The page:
Le Guin's 1970 fantasy for YAs (part two of the Earthsea Trilogy) has held up well over the decades and remains engaging. Narrative predominates throughout, but during the dialogue Inglis' voiced characters are never confusing to the listener. The three main female voices are acceptably done, the two main male voices are well done, the recording is clear, and Inglis is skilled enough to drop out of character for phrases such as "she said." Between the two of them, Le Guin and Inglis paint a vivid picture of the devious, threatening labyrinth that exists both underneath the temple and within the heart of the High Priestess whom the Wizard Ged rescues from service to the Nameless Ones. This book can stand alone. Category: Fiction Audiobooks. KLIATT Codes: JS*--Exceptional book, recommended for junior and senior high school students. 1994, Recorded Books, 4 tapes, 5.5 hrs.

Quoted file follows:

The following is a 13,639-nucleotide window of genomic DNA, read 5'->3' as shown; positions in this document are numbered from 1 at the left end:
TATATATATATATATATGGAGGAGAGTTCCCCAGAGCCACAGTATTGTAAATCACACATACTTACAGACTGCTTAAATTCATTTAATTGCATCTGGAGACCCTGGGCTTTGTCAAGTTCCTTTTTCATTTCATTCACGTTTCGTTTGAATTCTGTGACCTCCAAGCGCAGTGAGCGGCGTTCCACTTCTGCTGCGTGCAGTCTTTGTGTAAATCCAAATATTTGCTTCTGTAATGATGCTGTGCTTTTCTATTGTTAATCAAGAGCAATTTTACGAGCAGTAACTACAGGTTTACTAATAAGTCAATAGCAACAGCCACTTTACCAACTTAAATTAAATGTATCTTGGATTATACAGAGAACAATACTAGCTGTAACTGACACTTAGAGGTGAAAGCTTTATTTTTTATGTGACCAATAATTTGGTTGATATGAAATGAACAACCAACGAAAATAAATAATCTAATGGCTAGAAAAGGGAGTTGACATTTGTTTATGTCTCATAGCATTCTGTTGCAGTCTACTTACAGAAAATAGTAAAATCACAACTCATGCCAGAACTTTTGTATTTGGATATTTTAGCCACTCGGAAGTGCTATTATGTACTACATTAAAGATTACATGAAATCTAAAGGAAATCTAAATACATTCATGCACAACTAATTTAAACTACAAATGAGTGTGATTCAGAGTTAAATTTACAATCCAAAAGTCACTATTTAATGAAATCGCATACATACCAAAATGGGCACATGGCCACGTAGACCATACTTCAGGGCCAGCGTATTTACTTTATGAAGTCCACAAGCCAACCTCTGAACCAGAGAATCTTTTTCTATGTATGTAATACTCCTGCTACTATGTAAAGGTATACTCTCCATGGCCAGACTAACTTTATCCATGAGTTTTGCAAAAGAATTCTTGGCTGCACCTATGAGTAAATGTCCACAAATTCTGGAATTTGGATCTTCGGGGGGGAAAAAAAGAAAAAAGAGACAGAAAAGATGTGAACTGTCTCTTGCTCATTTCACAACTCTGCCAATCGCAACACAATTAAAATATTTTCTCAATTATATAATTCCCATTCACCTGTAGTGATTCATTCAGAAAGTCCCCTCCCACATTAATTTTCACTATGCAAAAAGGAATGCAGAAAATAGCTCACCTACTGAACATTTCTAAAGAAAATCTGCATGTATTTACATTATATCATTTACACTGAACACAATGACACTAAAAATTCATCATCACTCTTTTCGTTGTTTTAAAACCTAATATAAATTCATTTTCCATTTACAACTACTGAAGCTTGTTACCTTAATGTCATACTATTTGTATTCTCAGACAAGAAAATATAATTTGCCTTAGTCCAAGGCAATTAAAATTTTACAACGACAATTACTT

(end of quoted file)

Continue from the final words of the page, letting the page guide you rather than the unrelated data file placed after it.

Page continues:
added by kthomp25 | editKLIATT, Carol Reich (Mar 1, 1995)

» Add other authors (24 possible)

Author nameRoleType of authorWork?Status
Ursula K. Le Guinprimary authorall editionscalculated
Garraty, GailIllustratorsecondary authorsome editionsconfirmed
Gilbert, Anne YvonneCover artistsecondary authorsome editionsconfirmed
Guay, RebeccaCover artistsecondary authorsome editionsconfirmed
Paronis, MargotTranslatorsecondary authorsome editionsconfirmed
Rikman, KristiinaTranslatorsecondary authorsome editionsconfirmed